Today I decided to try a little experiment with my G2, and put it back on T-Mobile’s HSPA+ network. For the past week it’s been using the 2G EDGE network in order to ensure a practical battery run time.
It seems that T-Mobile must be tinkering with the network, because today I’ve managed almost 11 hours of normal operation and only consumed 30% of the battery. A week ago it was draining the battery dry in under 5 hours.
I would guess that they’ve backed off on the channel bonded access for the moment. The Speedtest.Net app on my handset currently measures my connection to Comcast’s nearest server as 3100 kbps down and 328 kbps up. That’s not bad, but certainly less than their much trumpeted network upgrade should permit.
Given that they have few devices in the market that can actually take advantage of the faster network performance it makes perfect sense that they’d back off on the network changes in order to ensure that the bulk of their 4G customers have workable battery life, at least until HTC releases the firmware update that provides a more permanent solution.
Earlier today T-Mobile staff started a new thread in their support forum polling users for reports of unusually short battery life starting over the past week.
A small group of T-Mobile customers are noticing battery drain. As of around July 28, 2011, their phones haven’t been holding their charge as well as they used to.
We’re working aggressively to resolve this issue, but if a you find that the battery drains more quickly than it has in the recent past (starting around July 28th), or phone is not holding a charge like it was, please reply here with the following information:
Device Make & Model
Start date on the issue
Where are you located (Market, City, State)?
Are you in a 2G, 3G or 4G area?
When battery indicator shows ‘No Power’ does the device still work or is the power drained?
Does “3G only mode” improve the battery drain issue?
Thank you to everyone for helping us out with your examples!
As of this moment 80 people have responded, including myself.
It’s curious that they refer to “3G only mode” as the G2 at least doesn’t have such a mode. The related setting in my G2 is labeled as “Use only 2G networks.”
Sorry for the blurry photo. That’s what sometimes happens when I take a handheld shot and defeat the flash.
Like everyone else responding in the forum, we have found that enabling this setting drops the phone to the EDGE network, and restores battery life to an acceptable norm.
At least with this acknowledgement there can be the expectation of some action toward solving the issue. Maybe they can even inform their customer service staff, who have been handling the matter haphazardly for the past week.
My efforts at blogging began on November of 2007. Since then I’ve covered a variety of topics, mostly relating to issues of home office communications and network infrastructure. In all that time one item has remained on my honey-do list; the intercom or access phone at the front gate. At long last, I’ve ordered the parts to finally deploy some kind of solution, even if it’s not exactly what I was hoping for.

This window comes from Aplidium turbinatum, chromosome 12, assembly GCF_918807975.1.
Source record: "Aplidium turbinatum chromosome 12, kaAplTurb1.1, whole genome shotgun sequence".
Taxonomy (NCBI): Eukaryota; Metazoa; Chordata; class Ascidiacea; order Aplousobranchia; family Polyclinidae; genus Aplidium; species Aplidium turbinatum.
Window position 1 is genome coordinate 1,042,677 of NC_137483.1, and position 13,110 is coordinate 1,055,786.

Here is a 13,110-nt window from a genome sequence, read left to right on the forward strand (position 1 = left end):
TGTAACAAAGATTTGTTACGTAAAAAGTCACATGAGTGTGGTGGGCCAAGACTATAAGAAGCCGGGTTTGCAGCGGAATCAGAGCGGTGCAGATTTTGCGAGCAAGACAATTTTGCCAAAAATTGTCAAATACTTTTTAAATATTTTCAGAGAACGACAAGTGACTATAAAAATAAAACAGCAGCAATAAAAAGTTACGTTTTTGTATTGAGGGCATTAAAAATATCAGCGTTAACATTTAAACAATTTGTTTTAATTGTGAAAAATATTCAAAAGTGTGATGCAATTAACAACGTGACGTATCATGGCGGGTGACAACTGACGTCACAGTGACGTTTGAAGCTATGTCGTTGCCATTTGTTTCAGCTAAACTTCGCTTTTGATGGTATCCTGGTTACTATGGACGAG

The first question to answer is why do we need a gate intercom in the first place?
Working from a one-man home office one of the biggest inconveniences I face is taking deliveries from courier companies. Like many homes, we have a fenced yard, so the delivery person cannot get up to the font door to knock. Even if they did, my office is in the back of the property, in what was once a garage apartment, so I wouldn’t hear them knocking on the front door.
Further, with our two Labrador Retrievers occasionally in the yard there’s some sense in keeping the delivery people at the gate. It’s safer, both for them and the dogs.
There’s a button for doorbell at the front gate, but it hasn’t worked in years. The doorbell mechanism in the house was long since removed, given my equally longstanding intention to install something better. I’ve been searching for “something better” for quite some time. That something better has proven difficult to find.
Continue reading “Get That Will You Dear? A Phone For The Door Or Gate”
After a couple of years testing the SMB/SOHO marketplace with the KX-TGP5x0 SIP/DECT series Panasonic has today launched a new range of desktop SIP phones. There are initially three models in this new range, from the entry level KX-UT113 to the top-of-the-range KX-UT136 (pictured). List prices run from $120 to $270.
Compatible with Asterisk & Broadsoft’s Broadworks they seem to have all the features that you might expect, including POE and support for G.722 based wideband audio.
The support for wideband audio is nice. If anything like the earlier SIP/DECT models it’s a little limited because the devices are fundamentally designed around dialing by PSTN numbers, with no facility for handling SIP URIs.
I’ve always like the feel of Panasonic hardware. They got off to a rough start with the KX-TGP5x0 SIP/DECT series, but with the experience of Asterisk & Broadsoft certification behind them I would expect that by now they are now better positioned to address the SOHO market.
In the last week of July a number of T-Mobile subscribers began observing that the battery life of their HTC handsets had fallen away dramatically. Both my wife and I have the G2 (aka HTC Desire Z) and have found that typical battery life has dropped from 8-10 hours to less than 4 hours on a charge.
In fact, I noticed that the back cover of my G2 was warm to the touch even as the phone was sitting idle all morning. Even in a completely idle state the phone was drawing enough current to make the battery warm.
There’s a long thread about this issue in the T-Mobile support forums. Over the past few days others have noted the issue in various places, including; Phone Arena, T-MoNews & Phandroid.
Continue reading “T-Mobile Network HSPA+ Issue Plagues Users of HTC Handsets”